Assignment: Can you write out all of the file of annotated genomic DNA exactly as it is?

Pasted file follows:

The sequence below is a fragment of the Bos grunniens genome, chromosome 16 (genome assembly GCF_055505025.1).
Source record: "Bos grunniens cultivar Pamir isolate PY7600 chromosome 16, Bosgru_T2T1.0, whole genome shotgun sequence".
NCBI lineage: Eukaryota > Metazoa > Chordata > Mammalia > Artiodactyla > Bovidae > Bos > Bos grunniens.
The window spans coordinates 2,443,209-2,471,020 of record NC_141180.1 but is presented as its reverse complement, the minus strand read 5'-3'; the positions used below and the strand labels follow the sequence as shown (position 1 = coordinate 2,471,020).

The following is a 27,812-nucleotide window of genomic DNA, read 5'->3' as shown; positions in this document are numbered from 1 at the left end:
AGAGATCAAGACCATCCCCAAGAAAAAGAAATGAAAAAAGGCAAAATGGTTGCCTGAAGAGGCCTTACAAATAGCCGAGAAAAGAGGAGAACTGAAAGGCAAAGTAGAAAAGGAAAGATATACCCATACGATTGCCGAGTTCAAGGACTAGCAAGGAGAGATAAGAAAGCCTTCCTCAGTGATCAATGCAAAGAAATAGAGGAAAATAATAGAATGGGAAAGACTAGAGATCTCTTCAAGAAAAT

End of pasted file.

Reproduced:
The sequence below is a fragment of the Bos grunniens genome, chromosome 16 (genome assembly GCF_055505025.1).
Source record: "Bos grunniens cultivar Pamir isolate PY7600 chromosome 16, Bosgru_T2T1.0, whole genome shotgun sequence".
NCBI lineage: Eukaryota > Metazoa > Chordata > Mammalia > Artiodactyla > Bovidae > Bos > Bos grunniens.
The window spans coordinates 2,443,209-2,471,020 of record NC_141180.1 but is presented as its reverse complement, the minus strand read 5'-3'; the positions used below and the strand labels follow the sequence as shown (position 1 = coordinate 2,471,020).

The following is a 27,812-nucleotide window of genomic DNA, read 5'->3' as shown; positions in this document are numbered from 1 at the left end:
AGAGATCAAGACCATCCCCAAGAAAAAGAAATGAAAAAAGGCAAAATGGTTGCCTGAAGAGGCCTTACAAATAGCCGAGAAAAGAGGAGAACTGAAAGGCAAAGTAGAAAAGGAAAGATATACCCATACGATTGCCGAGTTCAAGGACTAGCAAGGAGAGATAAGAAAGCCTTCCTCAGTGATCAATGCAAAGAAATAGAGGAAAATAATAGAATGGGAAAGACTAGAGATCTCTTCAAGAAAAT